Four years ago, Sheldon Eisenberg decided to leave St. Louis-based Bryan Cave LLP, where he was a partner and leader of the L.A. litigation practice group, to start his own firm.

He recruited some of his Bryan Cave cohorts to form Eisenberg Raizman Thurston & Wong LLP, a Westwood boutique that he hoped would grow into a force in complex litigation. But Eisenberg admits now that he didn’t foresee the difficulties a six-attorney firm would have in landing large commercial cases.

“We were extremely busy when we started off, but by the end of 2009 it was clear that we were not growing the way we wanted to,” the 53-year-old said. “Having a large national firm behind you is an advantage. General counsel can tell CEOs that large firms are handling a $20 million or $30 million matter, as opposed to six good folks at this firm Eisenberg Raizman.”

So the firm began looking around late last year to fold into a larger firm. As a result, all six attorneys joined the Century City office of Philadelphia-based Drinker Biddle & Reath LLP earlier this month. They brought with them a collective book of business worth about $4 million.

Drinker Biddle opened its Century City office earlier this year after recruiting noted litigators George Caplan and Henry Shields Jr. away from Irell & Manella LLP. Eisenberg and his fellow name partner, David Raizman, knew Caplan and Shields from their own days at Irell and heard from them that Drinker Biddle was looking to build out its Century City office.

The addition of the Eisenberg Raizman group means Drinker Biddle’s L.A. presence has grown from three to 15 attorneys this year.

Andrew Kassner, the firm’s managing partner, said that the firm has targeted Los Angeles for growth. More moves could come in the next six months. The core work will be representing companies in labor and other business disputes, with an emphasis on the media and entertainment industry.

“Our strategic plan now calls for us to focus in California,” he said. “We really need to make sure we have the support and excellent litigation capability on the West Coast.”

Big Case Connection

Chicago-based Jenner & Block LLP is another national law firm seeking to expand its L.A. presence. The recent addition of former Kirkland & Ellis partner Nick Saros marks the 15th attorney and first patent litigator in the downtown L.A. office since it opened in April 2009.

Saros was recruited by office managing partner Rick Richmond, also a former Kirkland & Ellis partner. Though the two tend to work in different areas – Saros’ specialty is in patent law and Richmond has a more general litigation practice – they worked together on the team that represented local inventor Gary Michelson in his case against Medtronic Inc. Michelson won a $1.35 billion settlement, one of the largest patent settlements in history. Richmond said he was impressed by Saros during that case and others.

“He’s the real thing,” he said. “He’s an exceedingly strong strategist and analytical thinker in terms of understanding patents and processes and businesses.”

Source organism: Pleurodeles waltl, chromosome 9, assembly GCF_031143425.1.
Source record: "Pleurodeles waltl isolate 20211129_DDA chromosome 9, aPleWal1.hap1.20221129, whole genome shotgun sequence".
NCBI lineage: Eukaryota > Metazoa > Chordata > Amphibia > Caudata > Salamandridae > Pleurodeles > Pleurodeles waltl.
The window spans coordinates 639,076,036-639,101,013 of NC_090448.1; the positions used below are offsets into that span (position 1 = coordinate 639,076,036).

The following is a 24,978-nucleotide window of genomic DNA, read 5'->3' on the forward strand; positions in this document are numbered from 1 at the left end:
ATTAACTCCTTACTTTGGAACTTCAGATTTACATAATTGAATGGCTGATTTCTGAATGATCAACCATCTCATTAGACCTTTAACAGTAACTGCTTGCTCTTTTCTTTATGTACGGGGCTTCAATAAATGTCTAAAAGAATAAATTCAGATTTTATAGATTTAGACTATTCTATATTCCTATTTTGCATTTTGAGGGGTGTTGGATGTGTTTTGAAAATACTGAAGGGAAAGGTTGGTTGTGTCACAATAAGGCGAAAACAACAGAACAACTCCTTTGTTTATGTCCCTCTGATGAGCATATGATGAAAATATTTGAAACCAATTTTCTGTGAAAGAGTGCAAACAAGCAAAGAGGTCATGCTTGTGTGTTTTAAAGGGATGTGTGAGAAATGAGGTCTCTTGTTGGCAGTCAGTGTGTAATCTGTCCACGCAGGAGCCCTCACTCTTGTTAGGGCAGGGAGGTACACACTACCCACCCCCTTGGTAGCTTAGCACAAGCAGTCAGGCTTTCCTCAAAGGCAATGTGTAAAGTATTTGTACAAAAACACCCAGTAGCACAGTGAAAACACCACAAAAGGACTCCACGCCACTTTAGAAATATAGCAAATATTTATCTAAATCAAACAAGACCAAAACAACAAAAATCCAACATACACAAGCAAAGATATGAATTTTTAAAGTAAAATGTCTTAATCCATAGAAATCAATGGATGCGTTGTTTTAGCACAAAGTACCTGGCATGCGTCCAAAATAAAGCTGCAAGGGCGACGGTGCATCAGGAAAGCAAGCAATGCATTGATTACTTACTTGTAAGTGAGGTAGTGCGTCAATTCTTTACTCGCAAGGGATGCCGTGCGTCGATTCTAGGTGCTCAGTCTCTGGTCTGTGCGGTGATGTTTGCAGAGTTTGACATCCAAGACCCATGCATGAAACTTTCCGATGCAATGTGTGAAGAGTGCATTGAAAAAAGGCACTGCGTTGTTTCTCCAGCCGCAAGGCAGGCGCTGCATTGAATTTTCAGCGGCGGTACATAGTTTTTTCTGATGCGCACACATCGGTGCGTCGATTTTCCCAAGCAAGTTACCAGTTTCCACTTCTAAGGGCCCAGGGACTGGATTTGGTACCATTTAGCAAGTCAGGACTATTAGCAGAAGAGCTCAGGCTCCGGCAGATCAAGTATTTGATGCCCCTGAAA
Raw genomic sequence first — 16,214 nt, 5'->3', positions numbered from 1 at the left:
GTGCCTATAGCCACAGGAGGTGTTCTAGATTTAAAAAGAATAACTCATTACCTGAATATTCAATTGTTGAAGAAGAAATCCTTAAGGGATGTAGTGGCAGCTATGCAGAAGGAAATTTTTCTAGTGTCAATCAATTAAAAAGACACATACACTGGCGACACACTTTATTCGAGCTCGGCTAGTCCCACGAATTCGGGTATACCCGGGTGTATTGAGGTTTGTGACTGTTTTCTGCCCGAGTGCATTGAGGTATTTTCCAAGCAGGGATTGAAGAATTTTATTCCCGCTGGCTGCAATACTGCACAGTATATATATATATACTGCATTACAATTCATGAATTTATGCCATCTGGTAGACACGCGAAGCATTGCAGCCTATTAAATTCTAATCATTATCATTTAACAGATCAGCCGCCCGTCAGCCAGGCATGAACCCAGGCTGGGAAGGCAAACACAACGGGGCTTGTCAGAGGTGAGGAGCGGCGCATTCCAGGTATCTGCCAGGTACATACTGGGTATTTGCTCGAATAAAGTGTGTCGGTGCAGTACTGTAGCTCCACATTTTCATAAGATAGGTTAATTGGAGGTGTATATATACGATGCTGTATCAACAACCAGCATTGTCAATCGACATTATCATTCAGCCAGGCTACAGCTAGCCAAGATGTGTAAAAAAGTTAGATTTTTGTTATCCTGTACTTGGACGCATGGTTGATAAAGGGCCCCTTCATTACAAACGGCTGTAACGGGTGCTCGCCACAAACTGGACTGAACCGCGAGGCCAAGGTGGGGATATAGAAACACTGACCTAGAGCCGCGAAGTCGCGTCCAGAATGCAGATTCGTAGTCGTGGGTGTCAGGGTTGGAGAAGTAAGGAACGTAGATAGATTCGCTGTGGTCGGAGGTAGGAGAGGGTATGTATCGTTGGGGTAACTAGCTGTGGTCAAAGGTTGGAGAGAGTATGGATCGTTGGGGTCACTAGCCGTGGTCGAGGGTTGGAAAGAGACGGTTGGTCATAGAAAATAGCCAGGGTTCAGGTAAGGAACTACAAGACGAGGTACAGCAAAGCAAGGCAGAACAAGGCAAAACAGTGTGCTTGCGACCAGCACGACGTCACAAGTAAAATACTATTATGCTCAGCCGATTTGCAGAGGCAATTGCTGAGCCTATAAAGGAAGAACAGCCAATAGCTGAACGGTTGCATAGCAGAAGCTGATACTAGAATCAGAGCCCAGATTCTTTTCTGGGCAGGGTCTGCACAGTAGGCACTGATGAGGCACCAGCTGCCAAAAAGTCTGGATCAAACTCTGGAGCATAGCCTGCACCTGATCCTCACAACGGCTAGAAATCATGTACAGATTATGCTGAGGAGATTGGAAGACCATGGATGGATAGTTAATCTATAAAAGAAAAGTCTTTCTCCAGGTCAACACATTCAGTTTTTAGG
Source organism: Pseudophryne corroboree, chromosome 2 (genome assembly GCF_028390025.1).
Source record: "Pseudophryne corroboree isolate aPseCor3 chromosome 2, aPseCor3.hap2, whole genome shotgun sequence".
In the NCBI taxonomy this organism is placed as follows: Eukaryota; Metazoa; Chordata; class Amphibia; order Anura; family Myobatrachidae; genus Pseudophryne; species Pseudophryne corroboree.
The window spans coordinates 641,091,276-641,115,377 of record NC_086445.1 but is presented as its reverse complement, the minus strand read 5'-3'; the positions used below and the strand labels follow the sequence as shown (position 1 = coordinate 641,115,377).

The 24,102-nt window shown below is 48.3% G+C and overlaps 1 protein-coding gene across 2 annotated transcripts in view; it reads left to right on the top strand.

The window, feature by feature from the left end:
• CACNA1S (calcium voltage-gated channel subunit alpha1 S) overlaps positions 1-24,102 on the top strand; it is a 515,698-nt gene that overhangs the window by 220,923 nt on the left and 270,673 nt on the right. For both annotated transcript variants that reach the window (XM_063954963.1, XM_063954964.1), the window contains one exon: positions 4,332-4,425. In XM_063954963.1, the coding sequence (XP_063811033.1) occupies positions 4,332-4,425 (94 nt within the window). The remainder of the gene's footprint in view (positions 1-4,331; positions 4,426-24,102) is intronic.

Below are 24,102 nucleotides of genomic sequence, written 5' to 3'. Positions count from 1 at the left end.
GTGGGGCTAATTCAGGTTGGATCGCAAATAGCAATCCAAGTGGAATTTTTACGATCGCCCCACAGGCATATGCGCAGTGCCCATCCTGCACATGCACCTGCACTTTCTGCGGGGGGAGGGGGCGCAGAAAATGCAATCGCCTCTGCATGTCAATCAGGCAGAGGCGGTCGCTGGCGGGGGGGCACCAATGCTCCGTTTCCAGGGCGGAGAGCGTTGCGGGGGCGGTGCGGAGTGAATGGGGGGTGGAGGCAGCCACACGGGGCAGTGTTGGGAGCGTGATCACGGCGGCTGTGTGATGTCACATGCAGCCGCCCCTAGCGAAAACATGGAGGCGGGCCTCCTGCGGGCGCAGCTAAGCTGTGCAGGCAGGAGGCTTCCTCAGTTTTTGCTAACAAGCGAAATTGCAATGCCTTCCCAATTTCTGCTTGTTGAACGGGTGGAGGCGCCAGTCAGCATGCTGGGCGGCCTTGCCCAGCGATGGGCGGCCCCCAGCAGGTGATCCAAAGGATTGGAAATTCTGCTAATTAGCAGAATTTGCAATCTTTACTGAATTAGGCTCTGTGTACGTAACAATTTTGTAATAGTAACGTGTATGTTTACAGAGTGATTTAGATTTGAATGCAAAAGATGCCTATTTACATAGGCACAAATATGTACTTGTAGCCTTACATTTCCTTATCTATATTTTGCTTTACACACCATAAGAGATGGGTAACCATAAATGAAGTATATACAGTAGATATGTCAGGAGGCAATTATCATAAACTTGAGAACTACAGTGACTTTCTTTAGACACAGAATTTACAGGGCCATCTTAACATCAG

Saros, 40, has handled a broad range of patent cases but is particularly familiar with patents for Internet content delivery systems. He said his book of business was on the smaller end, and expects to start off assisting on existing matters.

“I’m looking forward to the long-term growth prospect here in Los Angeles and building upon an established group of litigators in Chicago,” he said.

Post-O’Melveny

In 36 years at the downtown L.A. office of O’Melveny & Myers LLP, Bob Willett claims he never thought of moving to another firm. During that time, he climbed the firm’s leadership ranks and served in a number of positions including chair of the partner admissions committee and chair of the partner compensation committee. For the past 10 years, he’s been the firm’s vice chair and then vice chair emeritus.

“The thought had never occurred to me (to move), even though we all get a lot of calls from folks offering to entice us away,” he said. “This has been my professional home.”

Now, the 67-year-old veteran is finally leaving – to become a judge. Governor Arnold Schwarzenegger’s office announced last week that it was appointing Willett to Los Angeles Superior Court.

“I had thought previously about a post-O’Melveny career in some form of public service,” he said. “This is one I think is uniquely suited to the objective of being in public service and my background in the law.”

Seth Aronson, chair of the firm’s securities litigation practice and former managing partner of the firm’s L.A. office, credited Willett with helping oversee O’Melveny’s growth during the past decade.

“It’s hard to imagine O’Melveny without Bob Willett,” Aronson said. “We’ve really expanded our firm in so many different respects over the past 10 years. … And he was in many respects the operational partner who was dealing with firm issues both on a macro and micro basis on a day-to-day basis.”

Staff reporter Alfred Lee can be reached at alee@labusinessjournal.com or at (323) 549-5225, ext. 221.

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